When the International Court of Arbitration ruled on Thursday that Turkey violated a contract by trading oil directly with Iraq’s Kurdistan Regional Government starting in 2013, and asked Ankara to pay $1.4bn, Baghdad was quick to win announce.
Iraq’s oil ministry issued a statement praising the court, and Iraqi officials quickly and openly expressed their talking points to local and international media. Turkey also halted the pumping of Iraqi crude oil through Ceyhan on Saturday morning, half of the world’s oil supply.
However, western and Turkish sources with knowledge of the court case paint a different picture. They say Baghdad is curtailing the full scope of the judgment on the Iraq-Turkey Pipeline (ITP) agreement, signed in 1973, which regulates the export of Iraqi oil to Turkey through the Turkish port of Ceyhan.
“They can celebrate all they want, but I would definitely fire their lawyers for a botched job,” one western source briefed on the court case told MEE. “They claimed breach of contract under five categories: storage, transportation, exclusive use, access claim and loading. All they could do was win their claim to loading.”
The court case is seen as a legal challenge that crosses a commercial dispute with national and international politics, as Iraq says that one of its components, KRG, does not have direct authorization to sell oil through the pipeline, as Ankara and Erbil agreed in 2013, and pocket the income.
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Baghdad sued Turkey in 2014 and sought $33bn in compensation for lost revenue and damages. Last month, they requested $58bn in compensation from Ankara for all oil sales made until 2022, according to the sources. But in the end the court only awarded them $1.4bn for the period 2014-18, pending interest rates.
‘Neither party succeeded’
The sources said the court found the KRG to be an organ of the Iraqi government, and therefore a legitimate entity under the ITP deal. “Therefore there was no fault on Turkey’s part in storing and transporting the oil under KRG instructions,” the western source said. “Their claim for loss of exclusive use damages was also denied, they sought full compensation for the revenue from the sale of oil and they lost.”
The sources said that the court found that Turkey violated the contract only by loading tankers with the oil transported to the port of Ceyhan under the instructions of the KRG, because the 2010 amendment to ITP makes it clear that the Iraqi Ministry of Oil and its corporation Somo the. only legitimate authorities could issue orders for loading.
‘Even the court agrees in its judgment that neither party could be considered successful’
– Western Source
Through this violation, the court assessed whether Ankara overcharged transport fees to Iraq and whether it received an unfair discount on the price of oil and issued an award to Baghdad. However, the court ruled that the Iraqi government must bear 50 percent of the revenue lost due to the discounted Iraqi price, since the KRG, as an organ of the Iraqi government, profited from the sales and he used them for state expenditure.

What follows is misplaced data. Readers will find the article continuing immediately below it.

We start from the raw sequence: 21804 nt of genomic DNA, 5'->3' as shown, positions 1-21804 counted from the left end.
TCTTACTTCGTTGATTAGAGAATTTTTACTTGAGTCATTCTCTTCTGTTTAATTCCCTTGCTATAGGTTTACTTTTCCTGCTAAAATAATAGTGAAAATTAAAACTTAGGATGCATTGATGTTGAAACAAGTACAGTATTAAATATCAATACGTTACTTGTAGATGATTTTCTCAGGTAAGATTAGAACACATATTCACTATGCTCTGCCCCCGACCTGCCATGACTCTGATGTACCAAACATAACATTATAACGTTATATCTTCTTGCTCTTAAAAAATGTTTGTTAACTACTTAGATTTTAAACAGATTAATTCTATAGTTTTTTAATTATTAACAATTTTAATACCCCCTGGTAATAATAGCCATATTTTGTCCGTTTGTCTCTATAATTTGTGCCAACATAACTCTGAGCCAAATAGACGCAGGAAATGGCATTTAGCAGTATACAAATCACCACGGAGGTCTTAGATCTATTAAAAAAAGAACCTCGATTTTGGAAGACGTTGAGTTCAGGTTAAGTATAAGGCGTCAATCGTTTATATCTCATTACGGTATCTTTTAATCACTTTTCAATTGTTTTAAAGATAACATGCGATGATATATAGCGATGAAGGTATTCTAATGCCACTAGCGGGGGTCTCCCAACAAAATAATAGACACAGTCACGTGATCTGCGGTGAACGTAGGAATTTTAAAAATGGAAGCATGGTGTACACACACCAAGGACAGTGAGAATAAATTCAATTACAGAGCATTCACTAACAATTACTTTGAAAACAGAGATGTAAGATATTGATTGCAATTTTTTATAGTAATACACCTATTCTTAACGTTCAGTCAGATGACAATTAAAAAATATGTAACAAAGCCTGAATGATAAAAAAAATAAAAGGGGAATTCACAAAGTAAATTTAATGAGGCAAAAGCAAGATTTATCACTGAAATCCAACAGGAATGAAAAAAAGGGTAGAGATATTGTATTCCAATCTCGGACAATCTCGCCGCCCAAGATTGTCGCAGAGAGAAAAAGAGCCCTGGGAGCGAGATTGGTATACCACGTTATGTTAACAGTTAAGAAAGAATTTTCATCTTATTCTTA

“Another issue that Baghdad does not want to talk about is Turkey’s counterclaims regarding a series of issues from low capacity at the pipeline and unpaid transportation fees going back many years,” said a second western source. “The court awarded almost $600m to Turkey because of them.”
The source added that Turkey’s counterclaims would carry more weight when calculating US nominal interest rates and add to the total since they go back to the 90s when rates were higher. . “Iraq’s claims, which only go to 2014-18, will not have the same excess interest rate, and will only receive a few hundred million dollars,” the source said. “It is a weak victory. Even the court agrees in its judgment that neither party could be considered successful.”
A Turkish source familiar with the 2013 KRG-Turkey oil deal said that no money would ultimately come out of Ankara’s pocket since the agreement includes an indemnity clause. “The KRG would pay any award, therefore the Iraqi party,” said the source.
Turkey ordered to pay $1.4bn to Iraq in Kurdish oil arbitration case
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The development has already raised tensions between Turkey and the KRG since the latter essentially runs its government services through oil revenue, which was over $5.7bn last year.
Iraq’s federal court last year also ruled that the law governing the oil industry in Iraqi Kurdistan was unconstitutional, and demanded that Kurdish authorities hand over their crude oil supplies.
But Turkish officials hope that an agreement will be reached between all the parties involved in due time and that oil exports will resume.
One Turkish official familiar with past negotiations said Turkey aimed to drag out the situation when it realized a deal with Baghdad was unlikely because it did not want KRG representatives in the room. .
“We even proposed to build a sophisticated water management system, irrigation, dams and others that were priced at $5bn,” the official said. “But they couldn’t allow themselves. Because there are other centers of power in Iraq besides the government.”